As US retailers cancel purchase orders at Asian factories due to plunging demand for a variety of consumer goods, ocean carriers and terminal operators report a troublesome increase in booking cancellations and container no-shows at overseas ports.
Canceling bookings, and the failure of beneficial cargo owners (BCOs) to notify carriers that they will not fulfill a booking order, prevent carriers from optimizing vessel capacity and can result in other shippers from being unnecessarily shut out of voyages.
"No-shows for bookings are as high as 20 percent," said Peter Levesque, president of Ports America. US retailers have canceled a large number of purchase orders, which is a main driver of the no-shows, Levesque told the JOC Uncharted webcast this week.
Juergen Pump, president North America at Hamburg Sud, told the virtual Agriculture Transportation Coalition (AgTC) conference last week it is important that all members of the international supply chain keep the lines of communication open.
“Information flow is critical. We have to keep our customers informed when operational issues will occur because of blank sailings,” Pump told ag exporters. “My ask of you is to tell us when you have to cancel your bookings.”
A normal level of booking cancellations in the trans-Pacific is about 15 percent, Pump said. Cancellations reached 40 percent in the last week of April and 29 percent in Week 20 in mid-May, he said.
In the vast majority of cases, the BCO is not penalized for a no-show. Likewise, carriers are not penalized if they accept a booking but then have to roll a shipment because of insufficient capacity. A small number of contracts, such as those in which bookings are made via the NYSHEX exchange, include non-performance clauses with penalties.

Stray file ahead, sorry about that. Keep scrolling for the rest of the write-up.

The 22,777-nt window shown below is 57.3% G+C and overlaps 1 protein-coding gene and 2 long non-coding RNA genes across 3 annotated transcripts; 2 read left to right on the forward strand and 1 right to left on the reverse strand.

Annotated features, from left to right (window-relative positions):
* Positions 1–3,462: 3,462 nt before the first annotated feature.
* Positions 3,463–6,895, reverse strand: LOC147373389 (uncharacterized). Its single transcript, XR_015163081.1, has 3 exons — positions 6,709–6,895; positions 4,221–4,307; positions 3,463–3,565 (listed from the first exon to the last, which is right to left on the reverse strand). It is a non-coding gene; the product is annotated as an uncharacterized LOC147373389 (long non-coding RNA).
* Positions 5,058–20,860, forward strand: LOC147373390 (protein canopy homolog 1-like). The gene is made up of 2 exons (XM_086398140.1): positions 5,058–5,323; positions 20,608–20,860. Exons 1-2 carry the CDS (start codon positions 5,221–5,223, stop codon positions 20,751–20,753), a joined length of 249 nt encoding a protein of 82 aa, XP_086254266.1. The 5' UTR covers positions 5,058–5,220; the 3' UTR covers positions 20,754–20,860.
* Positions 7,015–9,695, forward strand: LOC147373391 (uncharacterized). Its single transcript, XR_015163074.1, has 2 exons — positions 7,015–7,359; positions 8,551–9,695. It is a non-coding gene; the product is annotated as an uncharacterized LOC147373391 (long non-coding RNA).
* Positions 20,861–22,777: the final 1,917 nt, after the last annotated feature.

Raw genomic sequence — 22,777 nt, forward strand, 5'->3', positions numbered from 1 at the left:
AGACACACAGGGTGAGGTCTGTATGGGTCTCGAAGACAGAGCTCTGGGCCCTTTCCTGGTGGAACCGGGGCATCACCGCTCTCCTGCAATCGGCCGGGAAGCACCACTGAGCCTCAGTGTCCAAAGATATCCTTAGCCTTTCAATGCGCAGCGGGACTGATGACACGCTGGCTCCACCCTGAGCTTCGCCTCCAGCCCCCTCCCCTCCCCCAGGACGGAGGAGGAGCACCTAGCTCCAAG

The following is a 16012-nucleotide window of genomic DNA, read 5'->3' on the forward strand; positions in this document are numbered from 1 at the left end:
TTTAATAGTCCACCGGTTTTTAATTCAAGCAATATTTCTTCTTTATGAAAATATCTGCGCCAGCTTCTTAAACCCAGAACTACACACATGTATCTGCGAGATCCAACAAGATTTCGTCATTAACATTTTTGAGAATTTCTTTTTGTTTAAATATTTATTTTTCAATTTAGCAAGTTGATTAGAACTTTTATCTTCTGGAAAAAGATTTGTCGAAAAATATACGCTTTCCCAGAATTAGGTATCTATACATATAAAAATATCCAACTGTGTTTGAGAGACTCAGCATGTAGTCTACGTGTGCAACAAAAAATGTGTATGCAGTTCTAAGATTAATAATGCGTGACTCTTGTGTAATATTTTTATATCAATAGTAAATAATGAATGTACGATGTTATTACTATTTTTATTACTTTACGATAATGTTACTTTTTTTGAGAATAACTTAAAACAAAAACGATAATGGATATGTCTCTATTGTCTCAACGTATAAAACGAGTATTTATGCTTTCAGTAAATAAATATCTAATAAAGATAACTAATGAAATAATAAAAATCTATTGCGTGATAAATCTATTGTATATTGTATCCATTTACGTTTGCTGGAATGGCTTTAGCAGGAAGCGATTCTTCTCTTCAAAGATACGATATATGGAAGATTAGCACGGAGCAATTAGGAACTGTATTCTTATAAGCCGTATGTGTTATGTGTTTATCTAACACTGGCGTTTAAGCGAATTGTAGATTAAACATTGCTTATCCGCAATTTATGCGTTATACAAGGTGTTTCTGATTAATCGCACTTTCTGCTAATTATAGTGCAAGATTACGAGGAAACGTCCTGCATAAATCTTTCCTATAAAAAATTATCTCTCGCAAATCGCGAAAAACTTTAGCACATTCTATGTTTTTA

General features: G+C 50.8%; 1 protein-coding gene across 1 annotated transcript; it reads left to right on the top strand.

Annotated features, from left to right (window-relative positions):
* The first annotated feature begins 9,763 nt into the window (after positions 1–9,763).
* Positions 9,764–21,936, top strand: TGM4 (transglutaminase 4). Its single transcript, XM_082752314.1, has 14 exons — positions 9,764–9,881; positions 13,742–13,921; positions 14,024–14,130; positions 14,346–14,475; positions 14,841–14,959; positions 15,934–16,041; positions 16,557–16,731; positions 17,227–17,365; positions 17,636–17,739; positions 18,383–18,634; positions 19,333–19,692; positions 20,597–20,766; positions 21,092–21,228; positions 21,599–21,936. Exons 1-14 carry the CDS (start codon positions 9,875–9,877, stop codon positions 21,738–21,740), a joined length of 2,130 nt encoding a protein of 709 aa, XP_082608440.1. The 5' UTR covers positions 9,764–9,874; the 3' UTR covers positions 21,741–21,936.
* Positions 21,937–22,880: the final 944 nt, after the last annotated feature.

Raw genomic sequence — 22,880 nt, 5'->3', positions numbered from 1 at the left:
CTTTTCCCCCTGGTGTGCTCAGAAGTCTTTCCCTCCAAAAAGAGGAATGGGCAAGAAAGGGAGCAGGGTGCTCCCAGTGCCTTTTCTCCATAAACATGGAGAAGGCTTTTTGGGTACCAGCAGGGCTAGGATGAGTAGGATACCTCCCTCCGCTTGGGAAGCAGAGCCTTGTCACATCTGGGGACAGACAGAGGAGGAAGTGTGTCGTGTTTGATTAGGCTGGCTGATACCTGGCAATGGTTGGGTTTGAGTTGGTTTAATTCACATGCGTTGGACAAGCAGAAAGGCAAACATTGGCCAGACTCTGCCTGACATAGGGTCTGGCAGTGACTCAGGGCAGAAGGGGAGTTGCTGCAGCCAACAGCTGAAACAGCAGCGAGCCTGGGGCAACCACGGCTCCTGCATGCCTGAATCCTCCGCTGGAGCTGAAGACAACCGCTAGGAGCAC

Disruptions across supply chain
Booking cancellations are yet another supply chain disruption that has flared up as a result of the demand destruction wrought by the coronavirus disease 2019 (COVID-19).
Carriers since April have announced more than 120 blanked sailings into July. As import volumes plunge, terminal operators at US ports are canceling work shifts, sometimes without giving enough advance notice to adjust their pickup schedules, truckers say. A knock-on effect of the blanked sailings is that detention and demurrage charges are on the rise for exceeding free storage time and for the late return of equipment to marine terminals.
The supply chain disruptions have caused warehouses in overseas ports to fill up due to retail store closures amid the COVID-19 lockdowns in the US, while shipments of non-essential merchandise sit idle in US warehouses. Empty containers have backed up at US ports because the blanked sailings have reduced vessel capacity for the return of empties to Asia.
Shippers peg blame on blank sailings
Ag shippers said the blank sailings are the root cause of their supply chain problems because shippers are unable to plan their export schedules with any sense of certainty.
“Our challenge is getting bookings,” said Rachal DeRosier, global logistics specialist at Johnsonville. She said the sausage manufacturer has developed a number of contingency plans to keep products flowing, such as moving shipments by long-haul truck to the West Coast rather than rail, or shipping some containers to the East Coast for Asian routings.
As a result of the blank sailings, some shippers have no other option but to book each container with more than one carrier in order to ensure the shipment is not rolled at the ports, said Bob Sinner, president of SB&B Foods, an ag shipper in North Dakota. “The past four months have been nothing short of awful in the upper Midwest. We have no other option but to overbook,” Sinner said.
Jeremy Nixon, CEO of Ocean Network Express, told the AgTC conference blank sailings have peaked and BCOs will see fewer scheduled sailings being canceled going forward. “We’re trying to end these ad hoc cancellations,” he said.